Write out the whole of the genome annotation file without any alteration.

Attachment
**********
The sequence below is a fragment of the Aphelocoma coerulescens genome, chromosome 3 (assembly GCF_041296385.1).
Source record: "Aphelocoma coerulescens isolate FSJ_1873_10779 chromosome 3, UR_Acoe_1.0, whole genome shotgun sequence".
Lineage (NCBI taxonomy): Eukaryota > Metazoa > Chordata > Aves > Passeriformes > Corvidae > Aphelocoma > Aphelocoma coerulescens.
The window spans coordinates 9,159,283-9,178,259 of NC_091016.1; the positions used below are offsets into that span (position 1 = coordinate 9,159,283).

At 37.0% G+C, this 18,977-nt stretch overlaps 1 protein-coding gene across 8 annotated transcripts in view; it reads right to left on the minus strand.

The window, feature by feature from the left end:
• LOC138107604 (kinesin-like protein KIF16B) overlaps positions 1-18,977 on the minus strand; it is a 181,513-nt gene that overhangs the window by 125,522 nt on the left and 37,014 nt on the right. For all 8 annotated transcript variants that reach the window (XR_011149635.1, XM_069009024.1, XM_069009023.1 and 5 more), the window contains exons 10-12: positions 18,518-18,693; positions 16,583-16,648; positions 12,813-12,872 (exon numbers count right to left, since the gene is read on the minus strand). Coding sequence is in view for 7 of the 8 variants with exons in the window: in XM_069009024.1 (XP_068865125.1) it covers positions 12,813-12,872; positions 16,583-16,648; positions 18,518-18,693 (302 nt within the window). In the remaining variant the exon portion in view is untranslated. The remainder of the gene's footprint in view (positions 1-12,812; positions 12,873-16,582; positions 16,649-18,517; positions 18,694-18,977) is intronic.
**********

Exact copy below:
The sequence below is a fragment of the Aphelocoma coerulescens genome, chromosome 3 (assembly GCF_041296385.1).
Source record: "Aphelocoma coerulescens isolate FSJ_1873_10779 chromosome 3, UR_Acoe_1.0, whole genome shotgun sequence".
Lineage (NCBI taxonomy): Eukaryota > Metazoa > Chordata > Aves > Passeriformes > Corvidae > Aphelocoma > Aphelocoma coerulescens.
The window spans coordinates 9,159,283-9,178,259 of NC_091016.1; the positions used below are offsets into that span (position 1 = coordinate 9,159,283).

At 37.0% G+C, this 18,977-nt stretch overlaps 1 protein-coding gene across 8 annotated transcripts in view; it reads right to left on the minus strand.

The window, feature by feature from the left end:
• LOC138107604 (kinesin-like protein KIF16B) overlaps positions 1-18,977 on the minus strand; it is a 181,513-nt gene that overhangs the window by 125,522 nt on the left and 37,014 nt on the right. For all 8 annotated transcript variants that reach the window (XR_011149635.1, XM_069009024.1, XM_069009023.1 and 5 more), the window contains exons 10-12: positions 18,518-18,693; positions 16,583-16,648; positions 12,813-12,872 (exon numbers count right to left, since the gene is read on the minus strand). Coding sequence is in view for 7 of the 8 variants with exons in the window: in XM_069009024.1 (XP_068865125.1) it covers positions 12,813-12,872; positions 16,583-16,648; positions 18,518-18,693 (302 nt within the window). In the remaining variant the exon portion in view is untranslated. The remainder of the gene's footprint in view (positions 1-12,812; positions 12,873-16,582; positions 16,649-18,517; positions 18,694-18,977) is intronic.